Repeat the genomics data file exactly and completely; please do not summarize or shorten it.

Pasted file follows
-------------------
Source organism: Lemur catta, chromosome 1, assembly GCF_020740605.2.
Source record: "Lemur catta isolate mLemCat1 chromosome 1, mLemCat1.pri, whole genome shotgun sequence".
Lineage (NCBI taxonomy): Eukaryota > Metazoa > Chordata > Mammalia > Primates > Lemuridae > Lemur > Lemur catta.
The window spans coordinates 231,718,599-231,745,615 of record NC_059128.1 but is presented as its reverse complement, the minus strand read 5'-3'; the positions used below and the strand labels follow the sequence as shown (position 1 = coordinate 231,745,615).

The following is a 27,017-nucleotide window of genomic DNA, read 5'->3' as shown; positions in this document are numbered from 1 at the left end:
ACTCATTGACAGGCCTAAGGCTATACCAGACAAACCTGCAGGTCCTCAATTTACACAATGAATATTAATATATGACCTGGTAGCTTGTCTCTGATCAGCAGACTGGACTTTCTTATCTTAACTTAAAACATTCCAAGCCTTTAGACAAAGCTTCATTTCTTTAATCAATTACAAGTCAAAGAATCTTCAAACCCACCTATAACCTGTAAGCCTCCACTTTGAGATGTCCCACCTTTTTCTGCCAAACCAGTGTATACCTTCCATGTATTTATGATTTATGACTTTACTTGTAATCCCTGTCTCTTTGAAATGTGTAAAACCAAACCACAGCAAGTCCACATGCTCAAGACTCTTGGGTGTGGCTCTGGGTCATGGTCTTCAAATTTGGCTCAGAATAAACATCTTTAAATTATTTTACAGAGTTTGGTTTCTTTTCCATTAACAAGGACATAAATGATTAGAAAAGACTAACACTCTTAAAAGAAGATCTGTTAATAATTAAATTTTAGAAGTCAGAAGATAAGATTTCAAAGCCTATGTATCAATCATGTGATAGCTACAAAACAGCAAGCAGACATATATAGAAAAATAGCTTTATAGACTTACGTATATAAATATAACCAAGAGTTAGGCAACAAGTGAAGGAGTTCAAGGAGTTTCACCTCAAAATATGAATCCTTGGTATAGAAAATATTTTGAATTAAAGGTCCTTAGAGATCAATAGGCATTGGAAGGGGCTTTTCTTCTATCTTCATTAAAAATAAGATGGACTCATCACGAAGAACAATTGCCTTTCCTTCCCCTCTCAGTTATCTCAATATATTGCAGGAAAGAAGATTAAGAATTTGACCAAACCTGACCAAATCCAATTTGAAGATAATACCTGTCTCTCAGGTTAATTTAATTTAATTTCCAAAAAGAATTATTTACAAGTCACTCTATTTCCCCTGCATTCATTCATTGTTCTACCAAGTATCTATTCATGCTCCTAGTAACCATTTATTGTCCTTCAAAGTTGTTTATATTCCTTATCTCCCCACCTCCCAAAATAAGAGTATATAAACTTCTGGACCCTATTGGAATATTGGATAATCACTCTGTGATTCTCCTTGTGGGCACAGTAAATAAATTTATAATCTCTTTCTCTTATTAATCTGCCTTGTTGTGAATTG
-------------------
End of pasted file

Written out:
Source organism: Lemur catta, chromosome 1, assembly GCF_020740605.2.
Source record: "Lemur catta isolate mLemCat1 chromosome 1, mLemCat1.pri, whole genome shotgun sequence".
Lineage (NCBI taxonomy): Eukaryota > Metazoa > Chordata > Mammalia > Primates > Lemuridae > Lemur > Lemur catta.
The window spans coordinates 231,718,599-231,745,615 of record NC_059128.1 but is presented as its reverse complement, the minus strand read 5'-3'; the positions used below and the strand labels follow the sequence as shown (position 1 = coordinate 231,745,615).

The following is a 27,017-nucleotide window of genomic DNA, read 5'->3' as shown; positions in this document are numbered from 1 at the left end:
ACTCATTGACAGGCCTAAGGCTATACCAGACAAACCTGCAGGTCCTCAATTTACACAATGAATATTAATATATGACCTGGTAGCTTGTCTCTGATCAGCAGACTGGACTTTCTTATCTTAACTTAAAACATTCCAAGCCTTTAGACAAAGCTTCATTTCTTTAATCAATTACAAGTCAAAGAATCTTCAAACCCACCTATAACCTGTAAGCCTCCACTTTGAGATGTCCCACCTTTTTCTGCCAAACCAGTGTATACCTTCCATGTATTTATGATTTATGACTTTACTTGTAATCCCTGTCTCTTTGAAATGTGTAAAACCAAACCACAGCAAGTCCACATGCTCAAGACTCTTGGGTGTGGCTCTGGGTCATGGTCTTCAAATTTGGCTCAGAATAAACATCTTTAAATTATTTTACAGAGTTTGGTTTCTTTTCCATTAACAAGGACATAAATGATTAGAAAAGACTAACACTCTTAAAAGAAGATCTGTTAATAATTAAATTTTAGAAGTCAGAAGATAAGATTTCAAAGCCTATGTATCAATCATGTGATAGCTACAAAACAGCAAGCAGACATATATAGAAAAATAGCTTTATAGACTTACGTATATAAATATAACCAAGAGTTAGGCAACAAGTGAAGGAGTTCAAGGAGTTTCACCTCAAAATATGAATCCTTGGTATAGAAAATATTTTGAATTAAAGGTCCTTAGAGATCAATAGGCATTGGAAGGGGCTTTTCTTCTATCTTCATTAAAAATAAGATGGACTCATCACGAAGAACAATTGCCTTTCCTTCCCCTCTCAGTTATCTCAATATATTGCAGGAAAGAAGATTAAGAATTTGACCAAACCTGACCAAATCCAATTTGAAGATAATACCTGTCTCTCAGGTTAATTTAATTTAATTTCCAAAAAGAATTATTTACAAGTCACTCTATTTCCCCTGCATTCATTCATTGTTCTACCAAGTATCTATTCATGCTCCTAGTAACCATTTATTGTCCTTCAAAGTTGTTTATATTCCTTATCTCCCCACCTCCCAAAATAAGAGTATATAAACTTCTGGACCCTATTGGAATATTGGATAATCACTCTGTGATTCTCCTTGTGGGCACAGTAAATAAATTTATAATCTCTTTCTCTTATTAATCTGCCTTGTTGTGAATTG